The venue would double up as an art gallery with a constantly changing selection of art work on display, with some items for sale. Audience members could arrive early for the concert to look at the art work or to buy drinks at the bar/cafe. Between the structural supports would be cosy alcoves lit with ambient lighting where people could intimately talk.

The evening would start dramatically when all the lights were dimmed into near darkness while an intense spotlight marked out a lone artist. The musician would play a short piece from memory of no more than 5 mins. It could be baroque to modern as long as it was captivating. The idea would be to turn heads and draw people in to listen.

After the applause the lights would rise slightly and a presenter for the evening concert would come to the spotlight. He/she would invite people to take a seat around the artist whether a vintage armchair, beanbag or cushion. Drinks would be permitted in the performance area. Alternatively people would be free to wander around the gallery or watch from the balcony above. He/she would open up a dialogue with the artist, discussing the work they just heard and offering the audience an alternative insight. No snobbishness would be allowed and people would be encouraged to speak in normal everyday language. There would be no concert programmes but if an artist chose, they could write in chalk on the walls as well as choosing which art works they wanted to be surrounded by.



Once upon a time – Storytelling course October 17, 2010

I undertook a storytelling course run through the WEA to gain some basic skills in storytelling. The course compromised of four two-hour long evening sessions in Stonleigh.

Working with the workshop leader, Janet Dowling, as well as receiving feedback from the rest of the group allowed me to develop my own storytelling style as well as build experience and confidence.

One of the most useful tools I learnt was how to break down the structure of a story and put it into 8 boxes. Most stories follow this pattern of: initial situation, problem, (preparation for quest), try, try, try, transformation and conclusion. I found this helpful as it made the story easier to remember as well as being a template for any stories that I choose to invent.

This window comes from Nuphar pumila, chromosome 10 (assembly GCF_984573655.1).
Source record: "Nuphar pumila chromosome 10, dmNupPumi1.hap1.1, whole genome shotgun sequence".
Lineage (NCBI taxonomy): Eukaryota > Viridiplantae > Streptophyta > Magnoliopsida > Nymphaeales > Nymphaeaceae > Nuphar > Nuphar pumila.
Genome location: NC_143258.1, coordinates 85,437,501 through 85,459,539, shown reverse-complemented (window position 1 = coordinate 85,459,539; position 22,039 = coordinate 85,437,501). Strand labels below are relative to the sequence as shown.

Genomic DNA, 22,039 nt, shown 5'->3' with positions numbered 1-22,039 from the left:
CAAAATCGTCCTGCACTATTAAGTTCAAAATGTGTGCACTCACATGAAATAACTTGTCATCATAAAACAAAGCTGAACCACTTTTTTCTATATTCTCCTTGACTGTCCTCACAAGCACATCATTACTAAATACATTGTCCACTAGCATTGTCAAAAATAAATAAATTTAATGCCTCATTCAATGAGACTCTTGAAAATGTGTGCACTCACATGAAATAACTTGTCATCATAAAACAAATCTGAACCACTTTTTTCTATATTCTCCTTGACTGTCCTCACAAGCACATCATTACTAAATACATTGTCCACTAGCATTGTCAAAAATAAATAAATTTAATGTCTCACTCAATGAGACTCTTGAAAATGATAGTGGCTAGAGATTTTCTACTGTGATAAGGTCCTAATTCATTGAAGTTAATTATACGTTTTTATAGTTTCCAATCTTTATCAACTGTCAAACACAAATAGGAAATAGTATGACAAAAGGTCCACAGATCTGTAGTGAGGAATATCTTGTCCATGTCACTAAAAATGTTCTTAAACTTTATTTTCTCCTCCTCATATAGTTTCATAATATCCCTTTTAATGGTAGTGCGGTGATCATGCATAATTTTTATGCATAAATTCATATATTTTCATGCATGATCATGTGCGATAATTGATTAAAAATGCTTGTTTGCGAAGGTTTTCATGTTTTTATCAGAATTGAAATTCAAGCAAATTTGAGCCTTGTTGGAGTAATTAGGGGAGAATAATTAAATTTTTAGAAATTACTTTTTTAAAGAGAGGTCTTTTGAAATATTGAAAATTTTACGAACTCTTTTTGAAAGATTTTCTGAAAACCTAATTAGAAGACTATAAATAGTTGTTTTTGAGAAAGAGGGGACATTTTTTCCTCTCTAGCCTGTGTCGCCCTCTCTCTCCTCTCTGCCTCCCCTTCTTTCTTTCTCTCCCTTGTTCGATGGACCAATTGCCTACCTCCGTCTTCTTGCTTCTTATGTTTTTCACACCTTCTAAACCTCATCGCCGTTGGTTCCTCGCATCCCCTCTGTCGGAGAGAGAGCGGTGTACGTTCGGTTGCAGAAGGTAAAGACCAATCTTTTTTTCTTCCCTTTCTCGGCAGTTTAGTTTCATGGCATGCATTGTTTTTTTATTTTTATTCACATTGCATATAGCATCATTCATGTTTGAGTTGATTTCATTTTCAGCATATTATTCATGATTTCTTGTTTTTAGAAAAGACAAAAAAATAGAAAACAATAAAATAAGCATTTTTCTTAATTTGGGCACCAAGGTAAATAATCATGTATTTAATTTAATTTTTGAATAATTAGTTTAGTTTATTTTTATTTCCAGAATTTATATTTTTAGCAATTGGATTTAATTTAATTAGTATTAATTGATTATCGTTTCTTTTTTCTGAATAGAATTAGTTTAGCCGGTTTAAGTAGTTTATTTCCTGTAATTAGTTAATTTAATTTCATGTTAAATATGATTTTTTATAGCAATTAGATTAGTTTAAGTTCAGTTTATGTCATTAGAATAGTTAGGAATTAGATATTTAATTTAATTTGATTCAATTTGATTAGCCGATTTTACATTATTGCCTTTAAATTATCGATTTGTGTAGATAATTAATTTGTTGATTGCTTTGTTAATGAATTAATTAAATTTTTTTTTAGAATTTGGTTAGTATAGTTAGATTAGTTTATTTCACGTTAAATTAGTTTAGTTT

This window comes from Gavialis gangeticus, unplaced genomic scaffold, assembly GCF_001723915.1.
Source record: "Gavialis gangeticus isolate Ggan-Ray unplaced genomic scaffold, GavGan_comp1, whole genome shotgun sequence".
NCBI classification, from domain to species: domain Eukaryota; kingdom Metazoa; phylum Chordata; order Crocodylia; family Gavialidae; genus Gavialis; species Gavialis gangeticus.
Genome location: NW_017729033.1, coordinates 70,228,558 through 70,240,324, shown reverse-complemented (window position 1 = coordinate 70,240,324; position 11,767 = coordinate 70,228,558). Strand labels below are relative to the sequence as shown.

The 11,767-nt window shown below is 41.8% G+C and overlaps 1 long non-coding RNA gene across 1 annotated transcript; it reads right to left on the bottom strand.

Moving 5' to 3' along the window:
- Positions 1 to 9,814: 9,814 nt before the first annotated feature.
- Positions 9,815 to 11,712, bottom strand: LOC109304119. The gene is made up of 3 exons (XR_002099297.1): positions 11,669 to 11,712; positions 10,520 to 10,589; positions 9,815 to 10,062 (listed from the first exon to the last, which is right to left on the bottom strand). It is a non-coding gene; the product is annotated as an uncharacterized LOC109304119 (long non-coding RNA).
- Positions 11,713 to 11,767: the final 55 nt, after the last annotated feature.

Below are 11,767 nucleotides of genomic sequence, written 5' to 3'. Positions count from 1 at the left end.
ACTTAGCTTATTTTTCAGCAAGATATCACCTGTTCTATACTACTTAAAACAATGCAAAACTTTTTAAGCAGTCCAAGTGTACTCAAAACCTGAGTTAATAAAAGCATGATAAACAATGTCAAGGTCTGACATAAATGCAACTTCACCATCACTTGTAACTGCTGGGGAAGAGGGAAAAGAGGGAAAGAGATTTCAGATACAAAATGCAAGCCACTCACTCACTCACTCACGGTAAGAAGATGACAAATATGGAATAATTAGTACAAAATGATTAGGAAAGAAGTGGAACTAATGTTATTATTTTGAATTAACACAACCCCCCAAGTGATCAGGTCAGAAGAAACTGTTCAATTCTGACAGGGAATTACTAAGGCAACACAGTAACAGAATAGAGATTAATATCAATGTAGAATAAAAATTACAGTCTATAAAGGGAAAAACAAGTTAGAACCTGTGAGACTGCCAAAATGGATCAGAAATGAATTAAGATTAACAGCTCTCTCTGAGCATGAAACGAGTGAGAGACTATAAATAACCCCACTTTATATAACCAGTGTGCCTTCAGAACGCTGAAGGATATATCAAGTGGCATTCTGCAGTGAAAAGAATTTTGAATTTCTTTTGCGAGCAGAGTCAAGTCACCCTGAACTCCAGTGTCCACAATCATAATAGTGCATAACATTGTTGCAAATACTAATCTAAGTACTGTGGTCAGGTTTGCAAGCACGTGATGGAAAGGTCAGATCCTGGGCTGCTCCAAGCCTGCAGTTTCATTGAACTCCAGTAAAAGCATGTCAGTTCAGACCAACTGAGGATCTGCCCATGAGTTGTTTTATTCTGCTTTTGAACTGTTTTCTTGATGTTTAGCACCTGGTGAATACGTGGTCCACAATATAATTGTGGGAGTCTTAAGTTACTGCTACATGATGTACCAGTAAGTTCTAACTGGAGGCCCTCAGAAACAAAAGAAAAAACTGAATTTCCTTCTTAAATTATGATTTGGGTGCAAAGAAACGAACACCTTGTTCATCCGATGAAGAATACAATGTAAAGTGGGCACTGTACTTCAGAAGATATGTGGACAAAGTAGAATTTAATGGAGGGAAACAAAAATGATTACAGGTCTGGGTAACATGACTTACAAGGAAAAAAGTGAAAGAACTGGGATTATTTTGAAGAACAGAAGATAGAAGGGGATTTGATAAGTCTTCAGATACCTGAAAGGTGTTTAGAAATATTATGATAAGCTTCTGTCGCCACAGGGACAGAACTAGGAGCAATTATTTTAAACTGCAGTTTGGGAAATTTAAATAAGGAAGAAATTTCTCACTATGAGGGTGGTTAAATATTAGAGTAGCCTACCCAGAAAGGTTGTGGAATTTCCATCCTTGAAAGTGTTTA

Aurora Orchestra: reaching new audiences October 10, 2010

Filed under: 1C: Reviews — concerttuning @ 12:28 pm
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After hearing their family concert at the BBC Proms, I looked up the Aurora Orchestra and read about their Yankee Doodle Concert. I immediately booked tickets as I thought it looked fun, but I realised that once I got to the concert on 9 October I didn’t know which pieces they were playing. This highlights how that managed to market the concert beyond the composers and piece titles.

I thought the concert was fantastic, it received good applause from the audience and it was a different type of concert experience – one firmly in the C21st.

Notably in the audience there were several children. However the ages of the audience ranged from the white haired to young professionals. I heard my neighbours whispering a little throughout the concert and I remember the young girl of around 10 years saying ‘How do you know when it has finished’. Though the concert experience had been made approachable through the film, there was still enough to puzzle a 10 year old about the format of the concert.

The concert featured music around an American theme and several of the pieces had accompanying film footage. I particularly enjoyed the Carnival of the Animals with the variety of the different animations from the students from Central St Martins. They were frequently comical and refreshingly got the audience laughing. Obviously the sketch of Tom and Jerry was also a highlight of the evening. Amusing the pianist representing Tom had a cat tail poking out of his black tie and he comically mimicked the cat’s expressions.